The Future of Attention Measurement

Horst Stipp, ARF’s EVP, moderated a panel discussion with the speakers from the second half of the event. He asked panelists if they found new insights or surprises in the presentations and discussions, if there is room for improvement in attention measures and “what’s next”, specifically if attention measures should become currency. Here are edited highlights from their conversation.

Evaluating the Drivers of Attention Across Media and Creative

According to Britt Cushing of OMD, we need to make sure that creative and media “sit hand in glove” as everyone battles for attention in a sea of clutter that is diluting effectiveness. Sixty-five percent of media impact actually comes from the creative. OMD has been looking at attention for planning through years of empirical testing (across 25 brands, 10 categories and seven different markets). They found that attention drives mental availability and is fundamental for brand growth. In this presentation Britt discussed OMD’s approach to leveraging attention from planning to activation to garner competitive advantages for brands.

Defining Attention and Measurement Standards

ARF President & CEO, Scott McDonald hosted a lively and provocative discussion on attention metrics, how valid they are and if they do in fact measure “attention” and predict outcomes. Marc Guldimann of Adelaide called these metrics fit for purpose. Dr. Duane Varan of MediaScience, however, noted that attention metrics do not measure what vendors are saying they do.

Marketing Measurement in the Pandemic Era–Navigating to Success

At this ARF Insights Studio, OptiMine provided attendees with real-world findings and success stories from large brands. Matt Voda, CEO, and Dr. Robert Cooley, Ph.D., CTO & Chief Data Scientist, detailed how they’ve navigated rapid budget adjustments, huge channel shifts, optimal timing of spend changes and outlined how to remain invested in marketing during budget pressure. Insights on key pitfalls to avoid, techniques to exploit and how to adapt during what is likely to be a very bumpy “recovery” were also shared.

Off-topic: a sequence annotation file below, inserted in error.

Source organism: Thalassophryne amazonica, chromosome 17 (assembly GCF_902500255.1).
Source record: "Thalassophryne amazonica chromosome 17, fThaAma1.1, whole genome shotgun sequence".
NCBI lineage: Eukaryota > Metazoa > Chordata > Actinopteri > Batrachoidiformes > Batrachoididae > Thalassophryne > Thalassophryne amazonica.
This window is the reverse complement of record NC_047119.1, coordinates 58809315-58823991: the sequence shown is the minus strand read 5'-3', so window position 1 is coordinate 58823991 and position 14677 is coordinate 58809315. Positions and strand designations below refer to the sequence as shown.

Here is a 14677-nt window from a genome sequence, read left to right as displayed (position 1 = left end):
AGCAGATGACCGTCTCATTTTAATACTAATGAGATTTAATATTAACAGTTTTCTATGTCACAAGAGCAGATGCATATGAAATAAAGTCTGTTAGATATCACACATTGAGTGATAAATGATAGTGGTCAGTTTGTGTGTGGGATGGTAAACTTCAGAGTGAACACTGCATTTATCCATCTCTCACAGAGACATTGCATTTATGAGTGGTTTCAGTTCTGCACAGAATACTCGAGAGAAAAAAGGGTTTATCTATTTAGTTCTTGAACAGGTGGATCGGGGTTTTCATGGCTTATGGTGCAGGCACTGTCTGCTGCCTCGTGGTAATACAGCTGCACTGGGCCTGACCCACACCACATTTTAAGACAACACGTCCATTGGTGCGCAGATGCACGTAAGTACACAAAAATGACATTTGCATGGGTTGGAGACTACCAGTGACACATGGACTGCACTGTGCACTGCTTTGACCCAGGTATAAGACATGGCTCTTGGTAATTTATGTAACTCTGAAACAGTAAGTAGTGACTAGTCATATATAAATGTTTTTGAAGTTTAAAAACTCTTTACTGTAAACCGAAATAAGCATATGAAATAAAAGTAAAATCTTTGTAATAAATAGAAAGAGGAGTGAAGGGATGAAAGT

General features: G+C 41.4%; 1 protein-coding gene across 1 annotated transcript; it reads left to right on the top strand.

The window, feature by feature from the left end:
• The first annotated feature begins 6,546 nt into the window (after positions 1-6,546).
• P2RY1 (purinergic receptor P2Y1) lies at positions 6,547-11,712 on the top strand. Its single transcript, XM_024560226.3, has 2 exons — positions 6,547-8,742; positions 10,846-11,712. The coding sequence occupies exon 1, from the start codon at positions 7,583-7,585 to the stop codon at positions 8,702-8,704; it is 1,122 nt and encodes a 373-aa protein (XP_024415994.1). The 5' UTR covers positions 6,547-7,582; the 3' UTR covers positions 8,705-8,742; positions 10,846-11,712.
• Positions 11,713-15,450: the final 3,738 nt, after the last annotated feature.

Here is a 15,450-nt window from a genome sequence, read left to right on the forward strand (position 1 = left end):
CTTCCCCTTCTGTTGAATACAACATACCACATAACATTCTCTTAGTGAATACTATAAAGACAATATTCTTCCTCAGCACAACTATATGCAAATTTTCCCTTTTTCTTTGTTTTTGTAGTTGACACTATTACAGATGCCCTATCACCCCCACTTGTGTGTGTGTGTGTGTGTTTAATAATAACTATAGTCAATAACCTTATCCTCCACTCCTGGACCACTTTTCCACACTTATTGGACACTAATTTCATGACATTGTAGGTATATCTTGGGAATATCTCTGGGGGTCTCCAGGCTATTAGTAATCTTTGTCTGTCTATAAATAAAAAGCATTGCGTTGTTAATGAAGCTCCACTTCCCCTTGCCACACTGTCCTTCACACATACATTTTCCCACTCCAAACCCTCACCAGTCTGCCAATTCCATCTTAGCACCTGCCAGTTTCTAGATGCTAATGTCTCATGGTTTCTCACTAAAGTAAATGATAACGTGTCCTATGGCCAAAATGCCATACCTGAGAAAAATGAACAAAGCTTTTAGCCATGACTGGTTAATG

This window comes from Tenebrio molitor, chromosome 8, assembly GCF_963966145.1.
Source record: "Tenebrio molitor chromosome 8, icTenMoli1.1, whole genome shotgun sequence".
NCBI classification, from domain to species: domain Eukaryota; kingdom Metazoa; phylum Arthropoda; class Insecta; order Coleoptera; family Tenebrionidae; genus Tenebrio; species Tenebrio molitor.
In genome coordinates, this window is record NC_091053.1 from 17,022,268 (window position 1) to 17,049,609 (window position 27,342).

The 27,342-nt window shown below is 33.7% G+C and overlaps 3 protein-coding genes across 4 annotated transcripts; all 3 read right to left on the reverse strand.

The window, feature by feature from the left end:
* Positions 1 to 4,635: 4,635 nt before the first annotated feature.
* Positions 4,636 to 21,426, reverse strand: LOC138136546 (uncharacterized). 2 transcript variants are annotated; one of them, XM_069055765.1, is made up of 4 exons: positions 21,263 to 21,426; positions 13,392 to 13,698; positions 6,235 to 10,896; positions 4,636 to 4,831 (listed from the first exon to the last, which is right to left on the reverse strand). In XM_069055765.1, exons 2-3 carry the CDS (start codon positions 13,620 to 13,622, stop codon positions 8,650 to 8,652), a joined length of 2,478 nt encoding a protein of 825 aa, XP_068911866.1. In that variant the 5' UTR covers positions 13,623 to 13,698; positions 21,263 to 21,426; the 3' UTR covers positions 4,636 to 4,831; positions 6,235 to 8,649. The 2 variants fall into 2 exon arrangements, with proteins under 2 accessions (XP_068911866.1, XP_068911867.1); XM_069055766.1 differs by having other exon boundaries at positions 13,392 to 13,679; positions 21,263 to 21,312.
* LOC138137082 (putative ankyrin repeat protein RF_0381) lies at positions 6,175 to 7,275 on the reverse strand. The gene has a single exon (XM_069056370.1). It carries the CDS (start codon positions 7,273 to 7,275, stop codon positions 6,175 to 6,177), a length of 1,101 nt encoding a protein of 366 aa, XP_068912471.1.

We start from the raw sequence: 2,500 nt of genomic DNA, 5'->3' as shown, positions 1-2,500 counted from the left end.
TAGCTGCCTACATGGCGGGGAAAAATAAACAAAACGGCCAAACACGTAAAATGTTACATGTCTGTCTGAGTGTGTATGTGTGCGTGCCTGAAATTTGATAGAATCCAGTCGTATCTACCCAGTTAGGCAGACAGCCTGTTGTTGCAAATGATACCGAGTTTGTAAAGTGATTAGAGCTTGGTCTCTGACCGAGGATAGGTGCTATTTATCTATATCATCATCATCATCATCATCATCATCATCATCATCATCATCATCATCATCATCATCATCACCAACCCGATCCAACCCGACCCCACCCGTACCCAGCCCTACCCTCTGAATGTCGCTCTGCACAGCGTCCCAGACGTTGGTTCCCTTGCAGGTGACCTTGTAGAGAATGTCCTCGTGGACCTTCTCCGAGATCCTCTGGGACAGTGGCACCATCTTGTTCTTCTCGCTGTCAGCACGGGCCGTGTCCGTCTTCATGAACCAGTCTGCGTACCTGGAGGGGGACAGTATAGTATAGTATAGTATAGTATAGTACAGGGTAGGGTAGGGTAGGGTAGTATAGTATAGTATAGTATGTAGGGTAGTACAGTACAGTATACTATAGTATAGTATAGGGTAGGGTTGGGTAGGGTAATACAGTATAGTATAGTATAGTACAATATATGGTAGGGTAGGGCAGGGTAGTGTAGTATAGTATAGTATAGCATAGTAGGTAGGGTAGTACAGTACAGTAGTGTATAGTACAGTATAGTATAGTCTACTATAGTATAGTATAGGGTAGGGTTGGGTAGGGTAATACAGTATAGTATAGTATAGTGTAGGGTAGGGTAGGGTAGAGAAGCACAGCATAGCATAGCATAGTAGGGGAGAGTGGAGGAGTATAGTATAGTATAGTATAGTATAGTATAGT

What Does AI Mean for Advertising Research?

We’ve all heard about the growing use of artificial intelligence in advertising research and doom and gloom predictions that it will knock out jobs, but is this really the case? Agency leaders joined us for an ARF Town Hall to discuss the upsides and possible downsides of generative AI, as well as how they’re utilizing it in their businesses to boost efficiency. Attendees heard predictions on how AI will change the business model of advertising and what it could mean for media agencies.

Audi Switzerland Integrates Attention Metrics & AI into Programmatic Bidding to Drive Business Outcomes

Zach Kubin of Adelaide began the session by explaining how reach has become increasingly fragmented. Digital, viewability and ACR tell an incomplete story, which makes it difficult to assess the quality of the media brands are buying. Adelaide combines all the available metrics into their own algorithm, which they call the Attention Metric (AU). Filip Pujic of Audi gave details from the car company’s use case, where it integrated AU using Adelaide’s algorithm into programmatic bidding, driving positive business outcomes. Audi will conduct a follow-up study to validate the results they have received.